With the inauguration of President Biden on 20 January 2021, many people were excited to see what a new historically diverse administration could achieve to reverse four years of racism. Biden’s administration and the first year of his presidency promise more pro-immigration legislation and benefits for undocumented people.
Given a commitment to reversing Trump’s decisions through the enactment of 17 executive actions on his first day in office, Biden has instilled hope in a variety of minority groups.
One group, in particular, were Nepali migrants to the US, holding Temporary Protection Status (TPS). The TPS provides the recipients with an opportunity to live and work in the US temporarily, and is granted to people adversely impacted by war or disasters.
Many Nepalis took advantage of this humanitarian program after the 2015 Gorkha, Nepal earthquake and continue to do so. There are currently over 8,950 Nepali TPS holders in the US.
The TPS system had become mired in controversy when President Trump ended the protection for immigrants citing that countries have recovered from the natural disasters or violent conflicts that caused people to flee, putting 300,000 individuals at the risk of losing it. The move was viewed as being an act of cruelty against the immigrants.
The start of his presidency, however, has been testing for Biden, as the US saw a sharp spike in the number of migrants entering at the US Mexico border—many of them minors, unaccompanied by their guardians. The number of entries recorded in January 2021 was more than 5,870, close to double the number in 2020.
The problem has been intact over the years. During the Obama administration, the erstwhile government had proceeded to made living arrangements for unaccompanied migrants. The administration had also received criticism as migrants served time in detention, during which time parents and minors were separated.
When Trump took over, he turned the migrants away at the border, instead of allowing them in and holding them in detention. Biden has promised a better way of doing it.
One promising piece of legislation introduced in the House on March 3rd and recently passed by the House of Representatives on March 18, 2021, was the American Dream and Promise Act of 2021. President Biden spoke about this act as ‘a critical first step in reforming the immigration system’. He said it would provide much-needed relief to TPS holders and young people who went to the US as children.
He also said in his statement that he hopes his administration would continue to work towards ‘an orderly and humane immigration system’ that address the root causes for migration and establishes a path to citizenship for undocumented people.
Under Biden, hope for Nepali migrants in US, Nepali Times
Concerning Nepali TPS holders, the most recent update in December 2020 from the Department of Homeland Security, said that beneficiaries under TPS designations in Nepal would retain their status as long as their status is not revoked on an individual basis. The U .S. Citizenship and Immigration Services (USCIS) will, therefore, extend TPS to Nepali recipients through 4 October 2021.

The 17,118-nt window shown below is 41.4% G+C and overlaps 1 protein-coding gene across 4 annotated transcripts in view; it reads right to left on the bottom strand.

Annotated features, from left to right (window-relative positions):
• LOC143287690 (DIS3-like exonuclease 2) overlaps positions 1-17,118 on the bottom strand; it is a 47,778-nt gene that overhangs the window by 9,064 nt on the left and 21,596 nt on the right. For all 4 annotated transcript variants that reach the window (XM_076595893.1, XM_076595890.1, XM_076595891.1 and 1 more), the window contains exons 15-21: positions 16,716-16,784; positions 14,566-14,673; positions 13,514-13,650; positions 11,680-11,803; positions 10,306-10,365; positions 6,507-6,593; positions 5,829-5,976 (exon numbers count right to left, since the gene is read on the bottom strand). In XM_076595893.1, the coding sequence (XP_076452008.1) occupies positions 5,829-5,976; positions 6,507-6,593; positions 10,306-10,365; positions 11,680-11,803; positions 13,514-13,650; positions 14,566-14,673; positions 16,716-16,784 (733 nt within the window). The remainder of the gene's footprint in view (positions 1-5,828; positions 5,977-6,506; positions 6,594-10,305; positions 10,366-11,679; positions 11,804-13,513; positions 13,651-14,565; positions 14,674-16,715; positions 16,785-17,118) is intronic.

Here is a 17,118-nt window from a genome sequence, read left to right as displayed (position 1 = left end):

The provisions would entail for the beneficiaries to have already been re-registered for TPS during their country’s registration periods in 2016 and 2018. If they’re late, they would be expected to file an explanation of why they are filing late.
At the beginning of March, Venezuelans and Burmese were added to the list of TPS protected countries. The list is now 12 countries long, including El Salvador, Haiti, Honduras, Myanmar, Nepal, Nicaragua, Somalia, Sudan, South Sudan, Syria, Venezuela, and Yemen.
Although these 12 countries have TPS, only six of them have standing due to the court cases that are challenging Trump’s previous restrictions. Along with Nepal, the other countries that share this status are El Salvador, Haiti, Honduras, Nicaragua and Sudan.
If The American Dream and Promise Act of 2021 is passed by the Senate, it would provide permanent status for certain immigrants.
The Act calls for either the Department of Homeland Security (DHS) or the Department of Justice (DOJ) to provide ‘conditional permanent resident status for 10 years to a qualifying ‘alien who entered the United States as a minor’. The provision, however, is deportable or inadmissible and has deferred enforced departure (DED) status or temporary protected status.
The children of certain classes of non-immigrants are also contingent on other qualifying factors according to the legislation. These include being located in the US since January 2021, passing a background check, and participating or having participated in certain educational programs.
The biggest impact would be that the immigrants, who had TPS, are eligible, or were eligible for Deferred Enforced Departure (DED) status and were to be removed on certain dates. For instance, on 4 October, Nepalis would receive permanent resident status if they met certain requirements and applied for this status within three years of the bill’s approval.
Under this bill, applications for permanent status cannot be used for immigration enforcement. The concerned department would create a grant program for nonprofit organisations such as Adhikaar, that do immigration-related work and a previous restriction on providing undocumented people with higher education benefits will be repealed.
The American Dream and Promise Act of 2021 would help protect many registered as well as undocumented people to stay in the US, especially since many of these people have lived here for most of their lives. Migrants are now eyeing the new administration with a new surge of hope.
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